Notes played on the popular members of the broad class of horn instruments have a one-to-one relationship to the written note symbols. That is, to play any given note there is a unique combination of valves or a slide position for brass type instruments, or covered holes for reed or flute type instruments. There is no ambiguity involved with interpreting how a note should be played on these instruments. Also, only one note is played at a time which is a further simplification.
The piano is probably most representative of the keyboard class of instruments. Several notes at a time are commonly played on the piano, in contrast to the one note at a time characteristic of horns. However, for the piano, each written note symbol is played with a single unique key on the keyboard, which simplifies reading the music. So even though several notes may be played at once, each note is uniquely defined on the keyboard and there is no ambiguity.
In contrast to the aformentioned classes of instruments, most stringed fingerboard instruments are constructed so that many individual note pitches can be played on more than one string at different fingerboard locations. When several notes are played simultaneously, a combination of the available string and fingerboard locations must be found that are located in the same general proximity in order for the player to press down all the strings at once using just one hand. For example, there are combinations of three note pitches that could be played with more than two dozen distinct combinations of string and fingerboard locations, but most of them could not be played because the fingerboard locations are too far apart. The ambiguity caused by having optional locations for playing the notes is in sharp contrast to the other classes of instruments previously described and it causes extra difficulty in learning to read printed music.
The process of reading printed music requires more than a knowledge of the relationship between the conventional note symbols and the corresponding string and fingerboard locations. The student must also understand key changes and how to account for their sharps and flats. Occasionally music written for special stringed fingerboard instruments like the guitar will require a string to be tuned to a pitch different from its normal pitch and the student should be familiar with this. He should also understand how to adjust for the situation where the music is written for using a capo installed on the fingerboard if he wants to use a capo. It is common to find sharp, flat and natural accidentals in printed music so the student should know how to adjust to account for them also. Furthermore, because of the ambiguities previously described, the student may need to determine several string and fingerboard locations in order to know which option is best. To further complicate matters it is not always apparent which fingers should be used to play the strings, whether there is a combination among the options that allows a bar to be used to simplify the fingering, or if there happens to be a particular higher position on the fingerboard that affords an easier arrangement to finger. With all the above factors to consider, reading printed music can be a challenge for a musical student.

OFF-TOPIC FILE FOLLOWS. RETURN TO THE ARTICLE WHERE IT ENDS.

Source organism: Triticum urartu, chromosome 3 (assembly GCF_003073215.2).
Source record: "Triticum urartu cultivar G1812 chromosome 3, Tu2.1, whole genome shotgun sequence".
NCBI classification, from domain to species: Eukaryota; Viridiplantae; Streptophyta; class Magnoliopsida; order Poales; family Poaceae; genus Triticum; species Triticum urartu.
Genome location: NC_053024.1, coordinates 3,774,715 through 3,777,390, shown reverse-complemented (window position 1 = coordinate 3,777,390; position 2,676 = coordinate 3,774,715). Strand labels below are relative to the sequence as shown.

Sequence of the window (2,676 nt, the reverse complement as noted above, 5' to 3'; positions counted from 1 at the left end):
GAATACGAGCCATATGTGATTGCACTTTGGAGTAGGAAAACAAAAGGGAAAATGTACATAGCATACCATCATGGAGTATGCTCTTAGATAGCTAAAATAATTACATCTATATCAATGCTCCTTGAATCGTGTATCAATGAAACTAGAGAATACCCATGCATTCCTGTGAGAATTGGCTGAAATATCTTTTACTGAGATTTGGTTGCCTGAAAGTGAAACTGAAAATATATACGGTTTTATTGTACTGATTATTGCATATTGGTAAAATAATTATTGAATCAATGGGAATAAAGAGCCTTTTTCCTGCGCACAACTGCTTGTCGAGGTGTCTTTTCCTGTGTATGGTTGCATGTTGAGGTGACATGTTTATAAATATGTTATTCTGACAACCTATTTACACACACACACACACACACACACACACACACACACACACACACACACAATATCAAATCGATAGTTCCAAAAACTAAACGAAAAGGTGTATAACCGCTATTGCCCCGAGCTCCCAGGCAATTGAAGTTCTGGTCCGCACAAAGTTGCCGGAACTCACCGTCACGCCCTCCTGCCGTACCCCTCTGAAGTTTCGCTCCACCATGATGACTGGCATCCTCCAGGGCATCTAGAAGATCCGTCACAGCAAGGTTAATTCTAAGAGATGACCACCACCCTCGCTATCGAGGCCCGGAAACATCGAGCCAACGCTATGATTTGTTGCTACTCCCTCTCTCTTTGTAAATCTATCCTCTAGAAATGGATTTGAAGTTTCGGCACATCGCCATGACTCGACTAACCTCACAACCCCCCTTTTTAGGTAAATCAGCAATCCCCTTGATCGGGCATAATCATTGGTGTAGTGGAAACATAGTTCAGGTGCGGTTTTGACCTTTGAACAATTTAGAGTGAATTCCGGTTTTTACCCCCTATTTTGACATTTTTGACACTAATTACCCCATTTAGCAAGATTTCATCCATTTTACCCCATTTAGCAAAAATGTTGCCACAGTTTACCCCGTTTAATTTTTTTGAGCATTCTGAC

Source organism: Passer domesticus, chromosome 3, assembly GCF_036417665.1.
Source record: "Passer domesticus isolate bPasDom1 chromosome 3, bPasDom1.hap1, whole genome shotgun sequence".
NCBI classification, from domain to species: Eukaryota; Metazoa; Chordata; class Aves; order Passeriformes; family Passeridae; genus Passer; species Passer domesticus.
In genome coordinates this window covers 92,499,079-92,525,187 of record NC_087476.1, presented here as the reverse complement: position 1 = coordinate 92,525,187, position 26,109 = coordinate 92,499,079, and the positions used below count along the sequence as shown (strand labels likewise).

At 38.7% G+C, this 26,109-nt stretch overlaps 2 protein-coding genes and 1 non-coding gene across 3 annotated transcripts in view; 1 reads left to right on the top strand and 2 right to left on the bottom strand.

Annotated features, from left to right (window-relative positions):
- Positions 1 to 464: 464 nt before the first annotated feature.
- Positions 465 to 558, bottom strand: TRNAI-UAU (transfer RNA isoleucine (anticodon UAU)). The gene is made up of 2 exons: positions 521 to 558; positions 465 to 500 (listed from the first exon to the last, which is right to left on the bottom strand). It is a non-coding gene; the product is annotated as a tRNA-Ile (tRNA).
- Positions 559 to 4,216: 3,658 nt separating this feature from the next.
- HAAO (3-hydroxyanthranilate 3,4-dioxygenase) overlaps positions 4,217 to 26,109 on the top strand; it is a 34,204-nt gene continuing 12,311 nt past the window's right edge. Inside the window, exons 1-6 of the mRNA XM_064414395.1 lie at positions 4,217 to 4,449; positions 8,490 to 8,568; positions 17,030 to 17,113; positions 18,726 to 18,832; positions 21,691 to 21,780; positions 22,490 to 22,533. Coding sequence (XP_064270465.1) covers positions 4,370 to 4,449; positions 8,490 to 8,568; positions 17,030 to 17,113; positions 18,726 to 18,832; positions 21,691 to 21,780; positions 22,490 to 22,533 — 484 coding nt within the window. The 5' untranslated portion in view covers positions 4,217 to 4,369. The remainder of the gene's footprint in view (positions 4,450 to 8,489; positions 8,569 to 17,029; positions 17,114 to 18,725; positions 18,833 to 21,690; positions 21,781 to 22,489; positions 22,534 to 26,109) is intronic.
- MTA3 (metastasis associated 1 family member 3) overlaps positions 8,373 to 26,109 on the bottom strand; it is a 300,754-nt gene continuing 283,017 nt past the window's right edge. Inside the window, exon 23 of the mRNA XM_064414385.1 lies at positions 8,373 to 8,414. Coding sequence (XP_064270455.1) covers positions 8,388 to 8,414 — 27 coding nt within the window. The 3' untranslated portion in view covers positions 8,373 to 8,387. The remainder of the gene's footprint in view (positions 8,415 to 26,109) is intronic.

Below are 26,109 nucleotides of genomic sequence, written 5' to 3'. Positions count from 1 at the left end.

If is thus an object of the present invention to provide a note translation device to translate printed music to string and fingerboard locations for playing the music on a stringed fingerboard instrument. It is a further object of the present invention to provide a note translation device that indicates the fingers to use for pressing down the strings. A still further object is to provide a note translation device that is adaptable to a wide variety of musical needs whereby it can be set to adjust for music written for key signatures other than the key of C, for a capo installed on the instrument fingerboard or for an instrument with a string off-tuned to a different pitch. Moreoever, an additional object of the present invention is to provide a visual display to show the finger numbers and string and fingerboard locations on a simulated segment of a guitar fingerboard, with controls to change the display so it shows various options for playing the notes. Another object of the present invention if to provide a note translation device which can be operated by a beginning student by merely imitating the written musical note symbols via representative keyboard note switches.
2. Description of the Prior Art
Assorted devices have been conceived to aid in teaching various aspects of playing stringed fingerboard instruments. However, note of them provide the capability to translate printed music to fingering information as is done by the present invention. For example, U.S. Pat. No. 3,554,074 STRINGED INSTRUMENT TEACHING DEVICE describes a slide rule type of device for showing the fingering to use for a limited number of scales at various fingerboard positions. Scales, which are used for learning exercises, are played as predetermined sequences of notes played one at a time either continuously increasing or decreasing in pitch. Scales have existed for hundreds of years and they are defined in a large number of exercise books that are readily available. The referenced device, in effect, combines several pages of well known scales and condenses them into a more compact arrangement. It is probably useful for its intended but very limited purpose, but it has no application to the far more complex and generalized problem of translating printed music to fingering information, as is solved by the note translation device of this disclosure.